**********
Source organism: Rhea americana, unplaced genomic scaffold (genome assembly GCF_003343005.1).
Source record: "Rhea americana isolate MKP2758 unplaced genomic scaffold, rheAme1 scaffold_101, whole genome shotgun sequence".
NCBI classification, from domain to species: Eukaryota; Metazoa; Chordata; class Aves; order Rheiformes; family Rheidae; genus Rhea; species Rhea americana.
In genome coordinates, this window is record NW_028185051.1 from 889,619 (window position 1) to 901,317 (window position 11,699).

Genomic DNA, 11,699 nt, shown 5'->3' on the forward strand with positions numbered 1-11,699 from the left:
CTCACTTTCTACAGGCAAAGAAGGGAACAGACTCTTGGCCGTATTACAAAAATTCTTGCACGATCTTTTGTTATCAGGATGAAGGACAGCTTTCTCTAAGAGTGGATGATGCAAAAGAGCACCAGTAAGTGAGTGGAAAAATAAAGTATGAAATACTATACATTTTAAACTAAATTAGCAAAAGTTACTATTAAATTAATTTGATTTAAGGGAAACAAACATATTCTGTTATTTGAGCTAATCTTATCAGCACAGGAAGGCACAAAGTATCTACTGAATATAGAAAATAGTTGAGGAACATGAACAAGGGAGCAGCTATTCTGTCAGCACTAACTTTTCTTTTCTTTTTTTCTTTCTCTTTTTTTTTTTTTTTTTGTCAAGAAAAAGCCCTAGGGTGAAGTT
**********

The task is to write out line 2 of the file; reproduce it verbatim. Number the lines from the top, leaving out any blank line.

Source record: "Rhea americana isolate MKP2758 unplaced genomic scaffold, rheAme1 scaffold_101, whole genome shotgun sequence".